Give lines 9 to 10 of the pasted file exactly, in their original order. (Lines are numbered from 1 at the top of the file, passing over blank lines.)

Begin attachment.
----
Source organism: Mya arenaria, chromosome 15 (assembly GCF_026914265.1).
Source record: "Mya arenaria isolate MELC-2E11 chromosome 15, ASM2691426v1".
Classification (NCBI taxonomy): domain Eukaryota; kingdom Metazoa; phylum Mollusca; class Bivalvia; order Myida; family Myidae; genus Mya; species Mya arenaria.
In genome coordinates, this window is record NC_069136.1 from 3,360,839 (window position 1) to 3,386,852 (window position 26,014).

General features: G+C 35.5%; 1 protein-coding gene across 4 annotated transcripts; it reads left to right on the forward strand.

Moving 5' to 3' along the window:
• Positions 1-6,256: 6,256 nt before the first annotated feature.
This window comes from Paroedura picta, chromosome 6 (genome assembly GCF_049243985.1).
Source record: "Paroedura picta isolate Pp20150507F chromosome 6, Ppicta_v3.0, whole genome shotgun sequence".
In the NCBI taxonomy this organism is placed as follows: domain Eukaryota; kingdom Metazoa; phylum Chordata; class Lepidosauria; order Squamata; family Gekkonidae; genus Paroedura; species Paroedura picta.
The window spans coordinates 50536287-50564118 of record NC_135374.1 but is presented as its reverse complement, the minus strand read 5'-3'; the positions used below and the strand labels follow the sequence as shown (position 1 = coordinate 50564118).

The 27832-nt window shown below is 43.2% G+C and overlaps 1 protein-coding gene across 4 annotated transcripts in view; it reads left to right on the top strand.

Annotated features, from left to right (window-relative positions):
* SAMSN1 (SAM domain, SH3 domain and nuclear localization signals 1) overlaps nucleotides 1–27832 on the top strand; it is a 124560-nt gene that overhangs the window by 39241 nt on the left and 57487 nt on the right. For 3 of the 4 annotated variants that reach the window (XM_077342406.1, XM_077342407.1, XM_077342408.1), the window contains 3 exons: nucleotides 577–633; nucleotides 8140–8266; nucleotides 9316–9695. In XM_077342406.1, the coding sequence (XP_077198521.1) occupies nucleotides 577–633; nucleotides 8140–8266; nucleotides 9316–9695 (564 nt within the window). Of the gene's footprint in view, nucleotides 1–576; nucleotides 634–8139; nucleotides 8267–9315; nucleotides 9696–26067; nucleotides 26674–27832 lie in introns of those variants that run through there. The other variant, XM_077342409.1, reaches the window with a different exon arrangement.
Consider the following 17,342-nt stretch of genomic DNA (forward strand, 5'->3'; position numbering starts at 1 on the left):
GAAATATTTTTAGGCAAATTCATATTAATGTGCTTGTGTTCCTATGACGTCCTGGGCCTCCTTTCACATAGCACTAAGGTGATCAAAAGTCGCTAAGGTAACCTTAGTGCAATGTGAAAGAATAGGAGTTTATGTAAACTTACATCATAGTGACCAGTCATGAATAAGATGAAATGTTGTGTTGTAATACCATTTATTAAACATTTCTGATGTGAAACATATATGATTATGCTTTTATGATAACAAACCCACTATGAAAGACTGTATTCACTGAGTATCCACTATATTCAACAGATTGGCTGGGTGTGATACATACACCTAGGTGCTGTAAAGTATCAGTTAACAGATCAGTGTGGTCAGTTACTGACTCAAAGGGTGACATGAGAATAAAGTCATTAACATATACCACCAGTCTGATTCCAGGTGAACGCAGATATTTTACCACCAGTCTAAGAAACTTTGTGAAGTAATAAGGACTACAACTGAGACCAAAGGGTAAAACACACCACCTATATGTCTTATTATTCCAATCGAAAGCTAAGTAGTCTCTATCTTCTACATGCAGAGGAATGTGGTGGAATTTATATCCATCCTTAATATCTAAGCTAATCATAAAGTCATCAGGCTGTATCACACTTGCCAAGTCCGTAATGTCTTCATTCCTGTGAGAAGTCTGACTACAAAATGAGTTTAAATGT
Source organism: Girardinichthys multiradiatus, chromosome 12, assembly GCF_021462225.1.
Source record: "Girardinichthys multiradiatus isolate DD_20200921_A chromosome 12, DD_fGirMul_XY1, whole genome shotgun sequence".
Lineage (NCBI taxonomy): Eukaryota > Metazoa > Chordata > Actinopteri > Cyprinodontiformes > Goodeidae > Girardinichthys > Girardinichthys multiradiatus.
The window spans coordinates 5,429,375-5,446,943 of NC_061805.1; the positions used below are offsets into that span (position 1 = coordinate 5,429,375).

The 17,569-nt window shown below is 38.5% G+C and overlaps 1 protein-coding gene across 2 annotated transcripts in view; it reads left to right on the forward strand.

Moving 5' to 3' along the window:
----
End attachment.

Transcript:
Source record: "Paroedura picta isolate Pp20150507F chromosome 6, Ppicta_v3.0, whole genome shotgun sequence".
In the NCBI taxonomy this organism is placed as follows: domain Eukaryota; kingdom Metazoa; phylum Chordata; class Lepidosauria; order Squamata; family Gekkonidae; genus Paroedura; species Paroedura picta.